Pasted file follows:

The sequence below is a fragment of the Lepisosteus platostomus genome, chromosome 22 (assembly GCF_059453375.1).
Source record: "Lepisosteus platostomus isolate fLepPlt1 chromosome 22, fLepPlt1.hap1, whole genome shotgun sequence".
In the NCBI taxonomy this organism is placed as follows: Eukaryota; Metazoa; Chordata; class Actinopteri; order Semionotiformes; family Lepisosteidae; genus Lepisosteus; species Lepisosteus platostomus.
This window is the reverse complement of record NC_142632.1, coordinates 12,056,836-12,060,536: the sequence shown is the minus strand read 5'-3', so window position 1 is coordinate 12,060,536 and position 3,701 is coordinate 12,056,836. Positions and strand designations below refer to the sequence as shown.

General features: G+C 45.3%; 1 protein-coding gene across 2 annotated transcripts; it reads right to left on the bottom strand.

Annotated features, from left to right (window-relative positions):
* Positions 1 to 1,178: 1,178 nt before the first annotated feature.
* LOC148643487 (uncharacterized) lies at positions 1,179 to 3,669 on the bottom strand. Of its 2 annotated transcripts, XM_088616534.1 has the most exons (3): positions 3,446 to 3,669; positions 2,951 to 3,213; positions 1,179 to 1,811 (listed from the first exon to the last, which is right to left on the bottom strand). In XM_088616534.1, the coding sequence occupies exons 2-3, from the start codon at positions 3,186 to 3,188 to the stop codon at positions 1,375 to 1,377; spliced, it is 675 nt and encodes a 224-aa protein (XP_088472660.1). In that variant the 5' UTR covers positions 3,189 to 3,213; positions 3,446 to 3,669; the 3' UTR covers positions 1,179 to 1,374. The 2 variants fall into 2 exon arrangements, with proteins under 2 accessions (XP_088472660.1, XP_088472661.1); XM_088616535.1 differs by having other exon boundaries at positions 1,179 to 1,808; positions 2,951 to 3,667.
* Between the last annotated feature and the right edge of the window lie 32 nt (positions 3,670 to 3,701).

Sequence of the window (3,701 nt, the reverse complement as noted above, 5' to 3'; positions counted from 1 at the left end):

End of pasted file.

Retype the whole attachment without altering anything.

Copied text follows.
The sequence below is a fragment of the Lepisosteus platostomus genome, chromosome 22 (assembly GCF_059453375.1).
Source record: "Lepisosteus platostomus isolate fLepPlt1 chromosome 22, fLepPlt1.hap1, whole genome shotgun sequence".
In the NCBI taxonomy this organism is placed as follows: Eukaryota; Metazoa; Chordata; class Actinopteri; order Semionotiformes; family Lepisosteidae; genus Lepisosteus; species Lepisosteus platostomus.
This window is the reverse complement of record NC_142632.1, coordinates 12,056,836-12,060,536: the sequence shown is the minus strand read 5'-3', so window position 1 is coordinate 12,060,536 and position 3,701 is coordinate 12,056,836. Positions and strand designations below refer to the sequence as shown.

General features: G+C 45.3%; 1 protein-coding gene across 2 annotated transcripts; it reads right to left on the bottom strand.

Annotated features, from left to right (window-relative positions):
* Positions 1 to 1,178: 1,178 nt before the first annotated feature.
* LOC148643487 (uncharacterized) lies at positions 1,179 to 3,669 on the bottom strand. Of its 2 annotated transcripts, XM_088616534.1 has the most exons (3): positions 3,446 to 3,669; positions 2,951 to 3,213; positions 1,179 to 1,811 (listed from the first exon to the last, which is right to left on the bottom strand). In XM_088616534.1, the coding sequence occupies exons 2-3, from the start codon at positions 3,186 to 3,188 to the stop codon at positions 1,375 to 1,377; spliced, it is 675 nt and encodes a 224-aa protein (XP_088472660.1). In that variant the 5' UTR covers positions 3,189 to 3,213; positions 3,446 to 3,669; the 3' UTR covers positions 1,179 to 1,374. The 2 variants fall into 2 exon arrangements, with proteins under 2 accessions (XP_088472660.1, XP_088472661.1); XM_088616535.1 differs by having other exon boundaries at positions 1,179 to 1,808; positions 2,951 to 3,667.
* Between the last annotated feature and the right edge of the window lie 32 nt (positions 3,670 to 3,701).

Sequence of the window (3,701 nt, the reverse complement as noted above, 5' to 3'; positions counted from 1 at the left end):